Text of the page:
Why a Single-cylinder Isn't Right for High Output?
The desire for greater power output in motorcycles has led to engines with larger displacement and multiple cylinders, but why exactly is there a need for more cylinders? Why can’t you just increase displacement using one cylinder with a larger bore and combustion chamber? The fact is that a combustion chamber with an inner diameter of about 10 cm is the practical limit for a gasoline engine. Since the combustion process begins from the place closest to the spark plug, it takes a certain amount of time for the entirety of the air-fuel charge in the chamber to combust. The larger volume of the combustion chamber, the longer full combustion takes, which makes the engine less practical for motorcycle use. That is why multi-cylinder engines have become the standard method to create large-displacement, high-power models.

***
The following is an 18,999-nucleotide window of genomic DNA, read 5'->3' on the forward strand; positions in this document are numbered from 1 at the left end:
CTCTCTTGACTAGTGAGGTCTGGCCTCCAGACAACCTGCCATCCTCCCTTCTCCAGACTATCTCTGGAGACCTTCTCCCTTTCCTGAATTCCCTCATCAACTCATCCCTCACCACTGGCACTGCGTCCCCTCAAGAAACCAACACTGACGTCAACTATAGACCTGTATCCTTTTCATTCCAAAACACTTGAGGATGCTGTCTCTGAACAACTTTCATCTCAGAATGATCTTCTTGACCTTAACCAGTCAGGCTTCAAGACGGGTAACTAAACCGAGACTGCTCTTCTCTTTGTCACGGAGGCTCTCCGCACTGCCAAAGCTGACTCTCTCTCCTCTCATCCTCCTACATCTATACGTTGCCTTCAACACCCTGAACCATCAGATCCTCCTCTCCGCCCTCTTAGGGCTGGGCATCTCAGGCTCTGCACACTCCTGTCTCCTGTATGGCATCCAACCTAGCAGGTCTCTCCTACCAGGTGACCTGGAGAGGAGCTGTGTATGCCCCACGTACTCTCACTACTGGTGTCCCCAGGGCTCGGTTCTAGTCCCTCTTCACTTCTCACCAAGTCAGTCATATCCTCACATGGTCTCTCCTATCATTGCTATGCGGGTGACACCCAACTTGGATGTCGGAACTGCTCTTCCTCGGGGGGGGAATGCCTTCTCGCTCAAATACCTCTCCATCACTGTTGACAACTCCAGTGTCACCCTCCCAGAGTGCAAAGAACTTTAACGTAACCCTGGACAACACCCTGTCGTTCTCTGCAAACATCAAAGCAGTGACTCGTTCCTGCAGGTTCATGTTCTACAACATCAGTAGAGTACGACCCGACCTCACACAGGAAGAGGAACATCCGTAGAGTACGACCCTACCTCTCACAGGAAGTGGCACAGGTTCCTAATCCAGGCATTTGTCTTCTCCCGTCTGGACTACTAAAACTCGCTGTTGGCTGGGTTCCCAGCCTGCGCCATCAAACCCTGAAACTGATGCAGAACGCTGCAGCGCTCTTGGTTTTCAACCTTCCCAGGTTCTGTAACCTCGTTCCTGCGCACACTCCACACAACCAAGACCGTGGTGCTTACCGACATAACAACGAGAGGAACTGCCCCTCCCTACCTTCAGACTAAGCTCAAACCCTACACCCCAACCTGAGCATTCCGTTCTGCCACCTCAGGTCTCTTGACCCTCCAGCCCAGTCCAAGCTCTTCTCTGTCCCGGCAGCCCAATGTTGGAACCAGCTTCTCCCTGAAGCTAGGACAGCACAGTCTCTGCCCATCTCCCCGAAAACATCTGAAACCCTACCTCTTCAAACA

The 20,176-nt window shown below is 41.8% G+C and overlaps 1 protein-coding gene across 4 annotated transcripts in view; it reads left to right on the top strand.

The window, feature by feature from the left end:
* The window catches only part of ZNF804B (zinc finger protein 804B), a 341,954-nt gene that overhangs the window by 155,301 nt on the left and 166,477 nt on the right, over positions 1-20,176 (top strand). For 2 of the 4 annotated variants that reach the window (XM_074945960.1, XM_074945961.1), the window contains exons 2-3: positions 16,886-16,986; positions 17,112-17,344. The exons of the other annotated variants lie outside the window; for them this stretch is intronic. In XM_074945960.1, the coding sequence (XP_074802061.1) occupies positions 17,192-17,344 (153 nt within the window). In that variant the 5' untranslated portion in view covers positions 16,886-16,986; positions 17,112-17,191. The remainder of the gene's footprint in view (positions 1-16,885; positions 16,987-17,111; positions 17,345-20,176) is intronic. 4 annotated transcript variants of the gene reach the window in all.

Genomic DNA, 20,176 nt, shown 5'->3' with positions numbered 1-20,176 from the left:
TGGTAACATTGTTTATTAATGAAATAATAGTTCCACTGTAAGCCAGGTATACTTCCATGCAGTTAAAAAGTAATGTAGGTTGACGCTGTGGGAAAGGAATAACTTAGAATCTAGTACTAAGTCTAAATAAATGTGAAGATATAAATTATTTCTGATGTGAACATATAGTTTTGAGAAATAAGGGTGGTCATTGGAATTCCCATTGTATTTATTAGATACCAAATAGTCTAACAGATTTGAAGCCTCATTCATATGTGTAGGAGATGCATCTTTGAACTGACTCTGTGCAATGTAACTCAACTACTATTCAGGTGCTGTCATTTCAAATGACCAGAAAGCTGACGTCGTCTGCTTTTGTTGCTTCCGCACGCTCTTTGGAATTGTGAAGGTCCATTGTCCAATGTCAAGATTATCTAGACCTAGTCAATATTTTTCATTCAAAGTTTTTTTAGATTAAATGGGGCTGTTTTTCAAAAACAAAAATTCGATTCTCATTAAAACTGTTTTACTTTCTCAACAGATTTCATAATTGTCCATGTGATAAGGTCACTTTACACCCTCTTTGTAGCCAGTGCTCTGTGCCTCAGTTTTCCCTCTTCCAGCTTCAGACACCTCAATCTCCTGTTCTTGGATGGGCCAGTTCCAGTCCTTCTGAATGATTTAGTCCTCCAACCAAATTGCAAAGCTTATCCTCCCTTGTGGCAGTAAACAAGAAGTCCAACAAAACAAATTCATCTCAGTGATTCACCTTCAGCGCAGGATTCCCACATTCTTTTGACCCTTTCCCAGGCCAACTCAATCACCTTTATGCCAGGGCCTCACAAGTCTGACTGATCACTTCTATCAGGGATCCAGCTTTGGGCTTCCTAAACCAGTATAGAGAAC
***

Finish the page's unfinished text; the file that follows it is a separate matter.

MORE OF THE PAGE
Furthermore, multi-cylinder motorcycle engines come in a variety of formats to best fit each model’s concept, ranging from in-line 2- 3- and 4-cylinder engines to V-twin and V4 engines. With in-line multi-cylinder engines, the more cylinders there are, the wider the engine becomes, although design efforts in recent years have helped make them more compact. However, with longitudinally mounted multi-cylinder V-type engines, the engine is inherently slimmer in terms of width, thus allowing a slimmer body design. It is these various types of multi-cylinder engines that have enabled the higher displacement not possible with a single cylinder.